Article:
We've got a new game on Kickstarter now called Cool Cool Cool. It's a slightly unhinged slap game of affirmative slang words for adults and families.
We're picking words in our game that started as one meaning and became popularized to mean something else. Words that are affirmations, roll off the tongue easily, and feel kind of great when you shout them or hear them. Words that are slang: in that they are coinages, arbitrarily changed words, and extravagant, facetious figures of speech, as Miriam Webster likes to say.
Let's talk about the words in the game starting with the word : Cool.
The word Cool is of Germanic origins, related to the dutch word koel. Its first known use was before the 12th century and is defined to mean moderately cold and lacking in warmth. Today, most of us use this word in so many different ways, which inspired the game.
Cool has so many different meanings that In the game there are three different cards: Cool, Cool Cool and Cool Cool Cool. I love the illustrations Mac Schubert did for this series of cards. We talked about temperature, different uses of the word, and archetypes to play with. Cool: Temperature and sereneness, Cool Cool: the risk-taking and steady dispassionate attitude of ripping a trail right through a flock of birds, and Cool Cool Cool: all the wonderful cant put your finger on aspects of being cool along with the trope of sunglasses for good measure.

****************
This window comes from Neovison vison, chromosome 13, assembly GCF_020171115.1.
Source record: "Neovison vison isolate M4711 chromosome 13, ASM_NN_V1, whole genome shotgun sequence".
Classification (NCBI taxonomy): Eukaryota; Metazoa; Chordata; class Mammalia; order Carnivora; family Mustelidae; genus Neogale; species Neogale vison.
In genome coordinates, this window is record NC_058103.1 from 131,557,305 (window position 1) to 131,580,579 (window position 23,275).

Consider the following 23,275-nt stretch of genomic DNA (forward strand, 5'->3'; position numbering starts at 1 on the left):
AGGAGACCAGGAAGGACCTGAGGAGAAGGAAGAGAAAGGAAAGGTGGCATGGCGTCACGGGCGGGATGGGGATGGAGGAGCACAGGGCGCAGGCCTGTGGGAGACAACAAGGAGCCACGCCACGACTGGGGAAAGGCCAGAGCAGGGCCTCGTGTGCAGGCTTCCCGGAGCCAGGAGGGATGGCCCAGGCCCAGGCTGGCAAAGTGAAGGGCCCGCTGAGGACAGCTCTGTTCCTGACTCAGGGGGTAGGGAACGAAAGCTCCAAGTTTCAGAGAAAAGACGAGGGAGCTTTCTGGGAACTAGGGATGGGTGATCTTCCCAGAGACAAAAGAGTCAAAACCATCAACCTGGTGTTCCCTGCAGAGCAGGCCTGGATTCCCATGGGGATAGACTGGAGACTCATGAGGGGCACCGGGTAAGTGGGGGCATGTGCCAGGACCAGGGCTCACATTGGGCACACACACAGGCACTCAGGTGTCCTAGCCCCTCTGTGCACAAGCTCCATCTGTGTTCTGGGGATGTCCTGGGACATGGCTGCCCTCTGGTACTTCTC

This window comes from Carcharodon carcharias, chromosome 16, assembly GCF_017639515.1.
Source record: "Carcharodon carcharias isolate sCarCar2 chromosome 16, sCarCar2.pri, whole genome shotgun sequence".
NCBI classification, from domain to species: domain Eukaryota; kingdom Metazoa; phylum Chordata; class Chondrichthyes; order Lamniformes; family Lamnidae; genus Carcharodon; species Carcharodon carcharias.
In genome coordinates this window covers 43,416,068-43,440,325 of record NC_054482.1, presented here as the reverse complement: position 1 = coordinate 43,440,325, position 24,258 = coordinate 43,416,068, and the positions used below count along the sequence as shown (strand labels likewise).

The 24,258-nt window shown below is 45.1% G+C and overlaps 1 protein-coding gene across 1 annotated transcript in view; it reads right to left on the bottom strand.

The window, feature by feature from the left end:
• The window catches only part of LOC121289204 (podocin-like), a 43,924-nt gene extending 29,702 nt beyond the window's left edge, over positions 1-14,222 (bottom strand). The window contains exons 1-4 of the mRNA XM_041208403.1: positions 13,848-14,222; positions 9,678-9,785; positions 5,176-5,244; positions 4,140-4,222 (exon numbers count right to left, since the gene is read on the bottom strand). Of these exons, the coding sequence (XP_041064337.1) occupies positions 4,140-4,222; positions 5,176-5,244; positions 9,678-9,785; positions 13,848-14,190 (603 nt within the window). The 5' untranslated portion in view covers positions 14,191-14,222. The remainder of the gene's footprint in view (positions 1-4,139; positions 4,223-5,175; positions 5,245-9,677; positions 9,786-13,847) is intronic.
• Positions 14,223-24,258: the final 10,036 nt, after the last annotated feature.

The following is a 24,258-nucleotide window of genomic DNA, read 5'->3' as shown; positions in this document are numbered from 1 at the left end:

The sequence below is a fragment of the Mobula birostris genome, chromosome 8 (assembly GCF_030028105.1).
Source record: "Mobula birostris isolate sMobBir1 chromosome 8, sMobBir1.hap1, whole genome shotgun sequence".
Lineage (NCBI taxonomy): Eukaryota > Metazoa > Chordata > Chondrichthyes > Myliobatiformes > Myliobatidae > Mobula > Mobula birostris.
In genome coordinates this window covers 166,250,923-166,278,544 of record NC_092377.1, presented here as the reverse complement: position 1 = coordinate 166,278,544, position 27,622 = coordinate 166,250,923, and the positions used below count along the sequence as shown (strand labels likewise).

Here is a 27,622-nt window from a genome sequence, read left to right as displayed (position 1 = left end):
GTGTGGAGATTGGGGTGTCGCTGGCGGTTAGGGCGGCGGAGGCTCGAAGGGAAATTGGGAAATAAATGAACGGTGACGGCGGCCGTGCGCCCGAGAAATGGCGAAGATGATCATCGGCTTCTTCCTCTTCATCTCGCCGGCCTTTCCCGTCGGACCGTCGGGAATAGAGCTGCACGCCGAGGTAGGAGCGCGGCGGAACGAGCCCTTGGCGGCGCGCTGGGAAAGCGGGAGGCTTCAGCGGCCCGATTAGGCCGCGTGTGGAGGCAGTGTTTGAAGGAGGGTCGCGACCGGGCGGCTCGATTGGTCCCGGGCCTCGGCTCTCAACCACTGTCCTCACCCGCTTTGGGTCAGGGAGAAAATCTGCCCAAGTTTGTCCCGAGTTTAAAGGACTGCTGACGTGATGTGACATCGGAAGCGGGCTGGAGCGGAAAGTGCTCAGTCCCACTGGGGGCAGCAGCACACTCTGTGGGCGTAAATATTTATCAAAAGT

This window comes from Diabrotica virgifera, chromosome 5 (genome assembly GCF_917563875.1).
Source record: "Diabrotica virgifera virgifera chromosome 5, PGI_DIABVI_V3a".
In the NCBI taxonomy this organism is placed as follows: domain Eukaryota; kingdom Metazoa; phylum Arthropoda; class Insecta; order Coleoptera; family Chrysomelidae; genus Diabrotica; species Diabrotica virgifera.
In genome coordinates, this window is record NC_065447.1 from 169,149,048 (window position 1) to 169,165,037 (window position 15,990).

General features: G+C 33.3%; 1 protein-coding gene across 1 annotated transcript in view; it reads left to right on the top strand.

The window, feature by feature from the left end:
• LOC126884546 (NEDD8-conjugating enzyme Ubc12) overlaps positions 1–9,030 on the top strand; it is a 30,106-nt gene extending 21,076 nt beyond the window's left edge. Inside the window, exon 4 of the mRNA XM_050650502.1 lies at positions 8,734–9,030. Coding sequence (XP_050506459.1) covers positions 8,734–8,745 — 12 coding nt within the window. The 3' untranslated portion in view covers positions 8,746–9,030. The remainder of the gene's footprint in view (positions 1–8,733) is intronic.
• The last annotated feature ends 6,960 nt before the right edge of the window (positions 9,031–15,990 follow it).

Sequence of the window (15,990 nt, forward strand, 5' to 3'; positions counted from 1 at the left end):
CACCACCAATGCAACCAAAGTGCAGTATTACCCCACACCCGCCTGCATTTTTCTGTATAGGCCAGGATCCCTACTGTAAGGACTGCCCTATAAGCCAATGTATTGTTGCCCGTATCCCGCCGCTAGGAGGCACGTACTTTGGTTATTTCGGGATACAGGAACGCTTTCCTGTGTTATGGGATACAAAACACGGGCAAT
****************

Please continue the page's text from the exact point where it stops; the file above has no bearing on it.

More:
How did this word evolve to mean something other than temperature?
Cool is a commonly used part of African American Vernacular English (AAVE). The way we use Cool as a coinage today originated in it's use by African Americans as early as in 1884. We're not linguists, but game designers who became a little fascinated with words. Research is one of my favorite aspects of game design, so here's a few articles I found interesting and informative: The Birth of Cool, How Did Cool Become Such a Big Deal
What is it that you find cool?